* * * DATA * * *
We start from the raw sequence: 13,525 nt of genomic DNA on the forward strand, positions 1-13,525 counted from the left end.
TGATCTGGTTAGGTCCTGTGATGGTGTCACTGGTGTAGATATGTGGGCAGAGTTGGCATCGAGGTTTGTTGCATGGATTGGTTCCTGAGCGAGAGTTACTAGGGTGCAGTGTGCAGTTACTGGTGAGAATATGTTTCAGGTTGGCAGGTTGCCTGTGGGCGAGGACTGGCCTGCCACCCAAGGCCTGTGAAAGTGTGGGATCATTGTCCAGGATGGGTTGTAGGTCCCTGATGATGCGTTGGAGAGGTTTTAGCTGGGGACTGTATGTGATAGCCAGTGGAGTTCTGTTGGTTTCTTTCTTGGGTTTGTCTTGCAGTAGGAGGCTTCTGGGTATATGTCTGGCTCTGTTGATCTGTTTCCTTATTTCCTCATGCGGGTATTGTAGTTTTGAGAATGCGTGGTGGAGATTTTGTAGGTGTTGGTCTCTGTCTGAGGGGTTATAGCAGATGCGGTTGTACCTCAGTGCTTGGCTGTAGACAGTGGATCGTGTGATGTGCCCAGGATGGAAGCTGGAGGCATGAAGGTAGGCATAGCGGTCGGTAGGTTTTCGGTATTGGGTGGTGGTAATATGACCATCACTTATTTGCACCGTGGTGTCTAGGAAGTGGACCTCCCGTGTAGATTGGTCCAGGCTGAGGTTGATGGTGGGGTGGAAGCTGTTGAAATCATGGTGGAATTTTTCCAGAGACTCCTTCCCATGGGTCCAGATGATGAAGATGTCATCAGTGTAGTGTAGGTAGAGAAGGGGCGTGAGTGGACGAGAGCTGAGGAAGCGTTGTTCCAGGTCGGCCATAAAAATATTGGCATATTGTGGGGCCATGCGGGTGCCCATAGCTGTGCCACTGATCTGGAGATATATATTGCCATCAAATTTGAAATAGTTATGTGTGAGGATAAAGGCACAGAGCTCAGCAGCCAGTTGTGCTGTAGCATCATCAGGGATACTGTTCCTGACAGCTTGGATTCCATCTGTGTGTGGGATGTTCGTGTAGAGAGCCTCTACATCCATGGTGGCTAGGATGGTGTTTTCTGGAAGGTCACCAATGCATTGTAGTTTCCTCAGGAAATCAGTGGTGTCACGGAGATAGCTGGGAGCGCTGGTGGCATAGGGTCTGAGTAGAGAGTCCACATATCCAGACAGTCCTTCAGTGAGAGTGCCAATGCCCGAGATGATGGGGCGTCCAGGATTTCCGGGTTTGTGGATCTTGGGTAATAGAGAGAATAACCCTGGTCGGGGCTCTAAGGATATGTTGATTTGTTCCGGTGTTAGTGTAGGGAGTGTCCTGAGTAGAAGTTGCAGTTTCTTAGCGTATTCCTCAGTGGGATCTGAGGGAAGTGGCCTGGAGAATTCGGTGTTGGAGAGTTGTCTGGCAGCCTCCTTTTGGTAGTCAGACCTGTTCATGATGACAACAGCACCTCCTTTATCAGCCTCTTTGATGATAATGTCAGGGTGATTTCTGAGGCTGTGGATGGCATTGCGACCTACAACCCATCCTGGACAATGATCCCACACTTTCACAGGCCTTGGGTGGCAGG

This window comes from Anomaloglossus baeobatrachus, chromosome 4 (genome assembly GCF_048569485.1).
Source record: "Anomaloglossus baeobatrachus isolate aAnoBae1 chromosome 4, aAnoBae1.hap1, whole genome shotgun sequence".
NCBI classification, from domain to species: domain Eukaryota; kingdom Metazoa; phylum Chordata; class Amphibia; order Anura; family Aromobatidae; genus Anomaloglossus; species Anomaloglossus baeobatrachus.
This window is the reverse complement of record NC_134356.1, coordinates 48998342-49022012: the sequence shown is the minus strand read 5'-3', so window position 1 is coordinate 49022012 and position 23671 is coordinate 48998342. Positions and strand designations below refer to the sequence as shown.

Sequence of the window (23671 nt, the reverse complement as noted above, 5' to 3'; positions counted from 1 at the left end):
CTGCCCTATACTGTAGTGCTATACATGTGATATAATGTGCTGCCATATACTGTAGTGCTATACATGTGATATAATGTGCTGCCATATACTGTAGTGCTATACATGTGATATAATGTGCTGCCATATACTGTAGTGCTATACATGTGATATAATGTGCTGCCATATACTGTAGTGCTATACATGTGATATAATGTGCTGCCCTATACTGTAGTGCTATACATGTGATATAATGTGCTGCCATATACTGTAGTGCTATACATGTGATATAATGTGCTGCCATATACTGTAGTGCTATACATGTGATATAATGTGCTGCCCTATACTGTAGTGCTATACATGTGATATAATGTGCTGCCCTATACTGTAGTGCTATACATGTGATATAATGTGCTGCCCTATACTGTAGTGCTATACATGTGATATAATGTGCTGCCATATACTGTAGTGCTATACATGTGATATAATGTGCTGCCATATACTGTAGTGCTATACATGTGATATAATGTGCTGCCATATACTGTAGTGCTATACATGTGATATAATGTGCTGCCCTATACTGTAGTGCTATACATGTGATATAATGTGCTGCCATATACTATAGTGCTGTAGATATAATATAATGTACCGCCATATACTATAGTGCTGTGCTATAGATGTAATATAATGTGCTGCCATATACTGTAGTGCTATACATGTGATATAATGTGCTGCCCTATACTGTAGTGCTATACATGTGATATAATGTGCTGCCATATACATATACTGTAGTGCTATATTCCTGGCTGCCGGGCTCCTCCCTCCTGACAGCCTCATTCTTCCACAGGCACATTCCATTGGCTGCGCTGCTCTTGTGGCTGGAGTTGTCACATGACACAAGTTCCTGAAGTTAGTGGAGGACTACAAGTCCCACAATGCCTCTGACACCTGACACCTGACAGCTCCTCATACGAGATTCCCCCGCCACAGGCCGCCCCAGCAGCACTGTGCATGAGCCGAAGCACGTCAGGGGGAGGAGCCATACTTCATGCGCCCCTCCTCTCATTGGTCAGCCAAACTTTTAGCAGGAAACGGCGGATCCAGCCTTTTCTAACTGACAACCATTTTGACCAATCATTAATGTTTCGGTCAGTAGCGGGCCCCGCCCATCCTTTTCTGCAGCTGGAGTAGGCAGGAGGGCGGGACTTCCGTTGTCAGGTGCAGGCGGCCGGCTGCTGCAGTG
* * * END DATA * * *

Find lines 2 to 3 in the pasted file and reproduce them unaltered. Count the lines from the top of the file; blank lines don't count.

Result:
TGATCTGGTTAGGTCCTGTGATGGTGTCACTGGTGTAGATATGTGGGCAGAGTTGGCATCGAGGTTTGTTGCATGGATTGGTTCCTGAGCGAGAGTTACTAGGGTGCAGTGTGCAGTTACTGGTGAGAATATGTTTCAGGTTGGCAGGTTGCCTGTGGGCGAGGACTGGCCTGCCACCCAAGGCCTGTGAAAGTGTGGGATCATTGTCCAGGATGGGTTGTAGGTCCCTGATGATGCGTTGGAGAGGTTTTAGCTGGGGACTGTATGTGATAGCCAGTGGAGTTCTGTTGGTTTCTTTCTTGGGTTTGTCTTGCAGTAGGAGGCTTCTGGGTATATGTCTGGCTCTGTTGATCTGTTTCCTTATTTCCTCATGCGGGTATTGTAGTTTTGAGAATGCGTGGTGGAGATTTTGTAGGTGTTGGTCTCTGTCTGAGGGGTTATAGCAGATGCGGTTGTACCTCAGTGCTTGGCTGTAGACAGTGGATCGTGTGATGTGCCCAGGATGGAAGCTGGAGGCATGAAGGTAGGCATAGCGGTCGGTAGGTTTTCGGTATTGGGTGGTGGTAATATGACCATCACTTATTTGCACCGTGGTGTCTAGGAAGTGGACCTCCCGTGTAGATTGGTCCAGGCTGAGGTTGATGGTGGGGTGGAAGCTGTTGAAATCATGGTGGAATTTTTCCAGAGACTCCTTCCCATGGGTCCAGATGATGAAGATGTCATCAGTGTAGTGTAGGTAGAGAAGGGGCGTGAGTGGACGAGAGCTGAGGAAGCGTTGTTCCAGGTCGGCCATAAAAATATTGGCATATTGTGGGGCCATGCGGGTGCCCATAGCTGTGCCACTGATCTGGAGATATATATTGCCATCAAATTTGAAATAGTTATGTGTGAGGATAAAGGCACAGAGCTCAGCAGCCAGTTGTGCTGTAGCATCATCAGGGATACTGTTCCTGACAGCTTGGATTCCATCTGTGTGTGGGATGTTCGTGTAGAGAGCCTCTACATCCATGGTGGCTAGGATGGTGTTTTCTGGAAGGTCACCAATGCATTGTAGTTTCCTCAGGAAATCAGTGGTGTCACGGAGATAGCTGGGAGCGCTGGTGGCATAGGGTCTGAGTAGAGAGTCCACATATCCAGACAGTCCTTCAGTGAGAGTGCCAATGCCCGAGATGATGGGGCGTCCAGGATTTCCGGGTTTGTGGATCTTGGGTAATAGAGAGAATAACCCTGGTCGGGGCTCTAAGGATATGTTGATTTGTTCCGGTGTTAGTGTAGGGAGTGTCCTGAGTAGAAGTTGCAGTTTCTTAGCGTATTCCTCAGTGGGATCTGAGGGAAGTGGCCTGGAGAATTCGGTGTTGGAGAGTTGTCTGGCAGCCTCCTTTTGGTAGTCAGACCTGTTCATGATGACAACAGCACCTCCTTTATCAGCCTCTTTGATGATAATGTCAGGGTGATTTCTGAGGCTGTGGATGGCATTGCGACCTACAACCCATCCTGGACAATGATCCCACACTTTCACAGGCCTTGGGTGGCAGG

This window comes from Anomaloglossus baeobatrachus, chromosome 4 (genome assembly GCF_048569485.1).